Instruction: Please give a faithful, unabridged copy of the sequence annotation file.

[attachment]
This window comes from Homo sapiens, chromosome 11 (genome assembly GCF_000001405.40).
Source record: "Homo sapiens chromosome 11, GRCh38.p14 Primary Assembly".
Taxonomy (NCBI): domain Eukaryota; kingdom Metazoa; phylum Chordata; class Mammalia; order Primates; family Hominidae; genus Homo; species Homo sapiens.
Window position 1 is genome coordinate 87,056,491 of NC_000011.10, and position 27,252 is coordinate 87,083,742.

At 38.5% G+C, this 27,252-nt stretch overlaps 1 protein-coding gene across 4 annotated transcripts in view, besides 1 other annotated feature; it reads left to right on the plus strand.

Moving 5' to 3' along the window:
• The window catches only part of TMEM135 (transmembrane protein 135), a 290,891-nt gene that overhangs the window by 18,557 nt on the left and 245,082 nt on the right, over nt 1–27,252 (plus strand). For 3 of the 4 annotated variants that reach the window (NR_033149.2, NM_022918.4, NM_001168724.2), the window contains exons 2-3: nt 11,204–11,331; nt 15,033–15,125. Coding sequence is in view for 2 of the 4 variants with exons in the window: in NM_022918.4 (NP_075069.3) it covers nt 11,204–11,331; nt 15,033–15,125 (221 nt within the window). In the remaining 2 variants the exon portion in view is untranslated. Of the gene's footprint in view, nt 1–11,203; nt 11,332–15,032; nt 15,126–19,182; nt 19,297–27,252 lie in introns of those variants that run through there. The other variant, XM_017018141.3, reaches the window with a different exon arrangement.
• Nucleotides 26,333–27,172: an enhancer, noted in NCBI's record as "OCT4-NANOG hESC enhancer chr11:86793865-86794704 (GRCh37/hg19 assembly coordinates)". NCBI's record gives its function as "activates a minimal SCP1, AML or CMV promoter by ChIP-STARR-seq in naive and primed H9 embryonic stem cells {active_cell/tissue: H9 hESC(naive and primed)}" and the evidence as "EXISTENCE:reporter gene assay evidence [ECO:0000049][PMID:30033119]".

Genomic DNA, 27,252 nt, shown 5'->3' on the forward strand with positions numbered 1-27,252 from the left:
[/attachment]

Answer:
This window comes from Homo sapiens, chromosome 11 (genome assembly GCF_000001405.40).
Source record: "Homo sapiens chromosome 11, GRCh38.p14 Primary Assembly".
Taxonomy (NCBI): domain Eukaryota; kingdom Metazoa; phylum Chordata; class Mammalia; order Primates; family Hominidae; genus Homo; species Homo sapiens.
Window position 1 is genome coordinate 87,056,491 of NC_000011.10, and position 27,252 is coordinate 87,083,742.

At 38.5% G+C, this 27,252-nt stretch overlaps 1 protein-coding gene across 4 annotated transcripts in view, besides 1 other annotated feature; it reads left to right on the plus strand.

Moving 5' to 3' along the window:
• The window catches only part of TMEM135 (transmembrane protein 135), a 290,891-nt gene that overhangs the window by 18,557 nt on the left and 245,082 nt on the right, over nt 1–27,252 (plus strand). For 3 of the 4 annotated variants that reach the window (NR_033149.2, NM_022918.4, NM_001168724.2), the window contains exons 2-3: nt 11,204–11,331; nt 15,033–15,125. Coding sequence is in view for 2 of the 4 variants with exons in the window: in NM_022918.4 (NP_075069.3) it covers nt 11,204–11,331; nt 15,033–15,125 (221 nt within the window). In the remaining 2 variants the exon portion in view is untranslated. Of the gene's footprint in view, nt 1–11,203; nt 11,332–15,032; nt 15,126–19,182; nt 19,297–27,252 lie in introns of those variants that run through there. The other variant, XM_017018141.3, reaches the window with a different exon arrangement.
• Nucleotides 26,333–27,172: an enhancer, noted in NCBI's record as "OCT4-NANOG hESC enhancer chr11:86793865-86794704 (GRCh37/hg19 assembly coordinates)". NCBI's record gives its function as "activates a minimal SCP1, AML or CMV promoter by ChIP-STARR-seq in naive and primed H9 embryonic stem cells {active_cell/tissue: H9 hESC(naive and primed)}" and the evidence as "EXISTENCE:reporter gene assay evidence [ECO:0000049][PMID:30033119]".

Genomic DNA, 27,252 nt, shown 5'->3' on the forward strand with positions numbered 1-27,252 from the left: